Charles Aubrey Cameron was born on February 28, 1872, in Kingsport, Nova Scotia. He began his career with the West Haven Fire Service in 1892 as a member of the James Graham Hook & Ladder Company and, upon their demise in 1902, continued as a member of the West Haven Hook & Ladder. He served as Assistant Chief under Chief Frank Sohn and became the department’s fifth Chief on January 10, 1905. Charles Cameron would hold the office of Chief for 12 years until December 31, 1917, becoming, by far, our longest sitting Chief prior to the modern era. In his quest to modernize our department he would often travel to other larger fire departments and bring their knowledge and experience back to West Haven, adopting these valuable ideas to further fire protection. Most times he did this at his own expense.
In 1911, Chief Cameron purchased our first mechanized (motorized) piece of apparatus. Built by the Knox Company of Springfield, MA, this chemical combination engine so impressed the Chief that he purchased two more, one for North End Hose and one for Savin Rock Hose, as well as a three wheel tractor for Hook & Ladder to pull their ladder wagon. These four pieces of apparatus were all in service by the end of September, 1911, making the West Haven Fire Department the first fully mechanized fire department in the United States.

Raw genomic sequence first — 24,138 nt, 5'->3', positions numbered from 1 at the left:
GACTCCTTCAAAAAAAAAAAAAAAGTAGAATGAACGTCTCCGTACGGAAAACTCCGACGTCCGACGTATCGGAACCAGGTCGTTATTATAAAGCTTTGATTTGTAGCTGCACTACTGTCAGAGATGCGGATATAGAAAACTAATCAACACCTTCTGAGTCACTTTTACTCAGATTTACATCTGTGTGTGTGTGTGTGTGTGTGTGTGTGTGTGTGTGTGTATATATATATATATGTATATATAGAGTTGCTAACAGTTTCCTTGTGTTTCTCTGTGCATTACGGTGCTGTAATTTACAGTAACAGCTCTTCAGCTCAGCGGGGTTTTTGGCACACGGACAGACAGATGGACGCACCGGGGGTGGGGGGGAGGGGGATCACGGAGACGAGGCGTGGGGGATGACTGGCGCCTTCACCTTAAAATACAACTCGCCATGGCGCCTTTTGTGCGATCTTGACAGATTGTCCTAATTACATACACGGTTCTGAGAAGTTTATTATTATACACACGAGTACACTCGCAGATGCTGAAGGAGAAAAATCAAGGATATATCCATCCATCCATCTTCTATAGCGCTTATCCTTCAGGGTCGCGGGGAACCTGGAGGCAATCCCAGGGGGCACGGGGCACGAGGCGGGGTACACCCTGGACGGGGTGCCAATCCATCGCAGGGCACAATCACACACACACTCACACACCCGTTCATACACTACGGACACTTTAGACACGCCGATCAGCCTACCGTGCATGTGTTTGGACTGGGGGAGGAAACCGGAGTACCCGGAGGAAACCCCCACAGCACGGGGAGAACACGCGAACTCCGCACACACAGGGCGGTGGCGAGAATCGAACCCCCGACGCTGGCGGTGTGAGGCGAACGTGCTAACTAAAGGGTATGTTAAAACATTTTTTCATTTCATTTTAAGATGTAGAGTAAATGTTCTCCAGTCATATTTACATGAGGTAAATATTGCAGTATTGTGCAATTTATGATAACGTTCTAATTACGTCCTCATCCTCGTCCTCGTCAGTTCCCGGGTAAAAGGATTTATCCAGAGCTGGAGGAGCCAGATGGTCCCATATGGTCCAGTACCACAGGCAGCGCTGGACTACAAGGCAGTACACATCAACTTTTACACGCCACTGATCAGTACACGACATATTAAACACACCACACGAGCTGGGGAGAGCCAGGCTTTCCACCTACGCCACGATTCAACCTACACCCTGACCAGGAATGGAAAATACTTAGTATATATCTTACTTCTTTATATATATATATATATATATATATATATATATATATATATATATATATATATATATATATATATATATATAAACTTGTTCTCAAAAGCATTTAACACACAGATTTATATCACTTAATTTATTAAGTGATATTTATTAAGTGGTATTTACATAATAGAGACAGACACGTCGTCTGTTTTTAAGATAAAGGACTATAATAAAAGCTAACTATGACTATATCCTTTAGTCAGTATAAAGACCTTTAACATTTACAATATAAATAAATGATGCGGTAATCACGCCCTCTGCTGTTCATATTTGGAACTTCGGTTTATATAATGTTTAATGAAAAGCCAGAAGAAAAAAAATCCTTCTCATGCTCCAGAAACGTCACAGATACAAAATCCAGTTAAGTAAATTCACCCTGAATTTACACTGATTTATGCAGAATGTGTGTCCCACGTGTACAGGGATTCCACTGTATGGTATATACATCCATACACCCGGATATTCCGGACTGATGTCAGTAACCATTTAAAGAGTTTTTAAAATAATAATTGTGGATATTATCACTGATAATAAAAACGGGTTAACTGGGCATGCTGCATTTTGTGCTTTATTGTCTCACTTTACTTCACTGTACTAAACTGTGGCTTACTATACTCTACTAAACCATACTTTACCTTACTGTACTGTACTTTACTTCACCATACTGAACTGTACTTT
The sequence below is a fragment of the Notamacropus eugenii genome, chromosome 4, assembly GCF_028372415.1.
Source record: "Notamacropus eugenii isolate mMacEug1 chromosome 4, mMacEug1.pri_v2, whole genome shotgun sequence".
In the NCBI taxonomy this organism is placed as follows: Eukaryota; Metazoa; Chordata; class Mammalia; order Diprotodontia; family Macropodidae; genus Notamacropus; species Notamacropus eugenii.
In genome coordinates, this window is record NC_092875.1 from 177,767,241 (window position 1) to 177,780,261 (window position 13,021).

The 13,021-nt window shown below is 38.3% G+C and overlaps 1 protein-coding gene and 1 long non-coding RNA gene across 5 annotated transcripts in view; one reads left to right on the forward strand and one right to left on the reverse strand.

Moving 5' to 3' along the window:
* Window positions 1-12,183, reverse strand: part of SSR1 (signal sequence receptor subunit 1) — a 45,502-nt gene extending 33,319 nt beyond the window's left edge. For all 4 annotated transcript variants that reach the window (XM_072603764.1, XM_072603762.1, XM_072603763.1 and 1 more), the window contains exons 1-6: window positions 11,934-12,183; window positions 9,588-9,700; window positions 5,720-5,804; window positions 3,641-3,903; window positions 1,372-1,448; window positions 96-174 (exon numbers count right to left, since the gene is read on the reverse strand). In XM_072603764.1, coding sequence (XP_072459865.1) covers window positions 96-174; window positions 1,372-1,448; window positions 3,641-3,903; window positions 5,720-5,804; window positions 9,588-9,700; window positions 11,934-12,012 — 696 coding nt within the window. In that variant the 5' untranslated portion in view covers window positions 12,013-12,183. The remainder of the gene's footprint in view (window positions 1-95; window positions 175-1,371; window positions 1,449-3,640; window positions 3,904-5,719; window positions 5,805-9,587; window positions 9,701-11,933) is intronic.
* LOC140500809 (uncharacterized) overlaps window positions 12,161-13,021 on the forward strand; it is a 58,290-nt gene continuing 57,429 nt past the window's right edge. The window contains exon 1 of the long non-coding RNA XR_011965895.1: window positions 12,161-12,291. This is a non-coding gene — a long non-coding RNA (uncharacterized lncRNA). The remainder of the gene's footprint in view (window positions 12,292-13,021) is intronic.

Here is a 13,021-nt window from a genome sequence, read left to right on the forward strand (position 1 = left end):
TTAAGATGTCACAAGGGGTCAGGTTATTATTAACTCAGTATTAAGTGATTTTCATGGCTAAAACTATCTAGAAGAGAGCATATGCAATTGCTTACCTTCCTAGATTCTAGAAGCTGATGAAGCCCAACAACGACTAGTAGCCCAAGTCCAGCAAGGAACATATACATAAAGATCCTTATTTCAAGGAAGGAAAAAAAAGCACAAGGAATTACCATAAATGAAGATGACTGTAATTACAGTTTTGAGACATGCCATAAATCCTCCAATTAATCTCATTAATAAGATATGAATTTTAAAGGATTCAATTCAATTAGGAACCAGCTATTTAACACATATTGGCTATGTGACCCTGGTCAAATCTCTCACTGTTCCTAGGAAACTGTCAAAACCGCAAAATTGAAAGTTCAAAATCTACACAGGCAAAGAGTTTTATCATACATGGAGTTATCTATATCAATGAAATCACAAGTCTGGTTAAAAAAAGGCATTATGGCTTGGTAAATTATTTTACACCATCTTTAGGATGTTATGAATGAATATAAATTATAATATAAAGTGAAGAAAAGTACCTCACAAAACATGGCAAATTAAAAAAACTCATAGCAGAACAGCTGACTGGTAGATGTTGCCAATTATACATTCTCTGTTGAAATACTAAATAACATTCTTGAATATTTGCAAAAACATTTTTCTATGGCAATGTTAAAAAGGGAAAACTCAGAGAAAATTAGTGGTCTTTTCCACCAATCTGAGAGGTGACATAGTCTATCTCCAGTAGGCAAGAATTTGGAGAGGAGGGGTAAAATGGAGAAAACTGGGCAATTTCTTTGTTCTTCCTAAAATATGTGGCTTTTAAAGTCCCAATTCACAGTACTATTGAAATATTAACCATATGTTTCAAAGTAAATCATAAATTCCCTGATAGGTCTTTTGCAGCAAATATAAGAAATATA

In 1917, after serving as Chief for twelve years, Charles Cameron would fall out of favor with the firemen and be replaced by Chief Arthur Travis. This was not to be the end of Charles Cameron however. On January 1, 1918, just one day after the end of his term as Chief, he was appointed as Fire Commissioner along with James M. McDermott. They would be the first two official Fire Commissioners appointed under the new law (House Bill 177) and would prove (with great controversy) that the law was flawed and needed to be revised. Ironically, upon the revision of the bill neither man would retain his position as commissioner, however, Charles Cameron would be appointed Fire Commissioner once again on May 1, 1921 and would serve as Chairman of the Board for only two months before his death on July 7, 1921.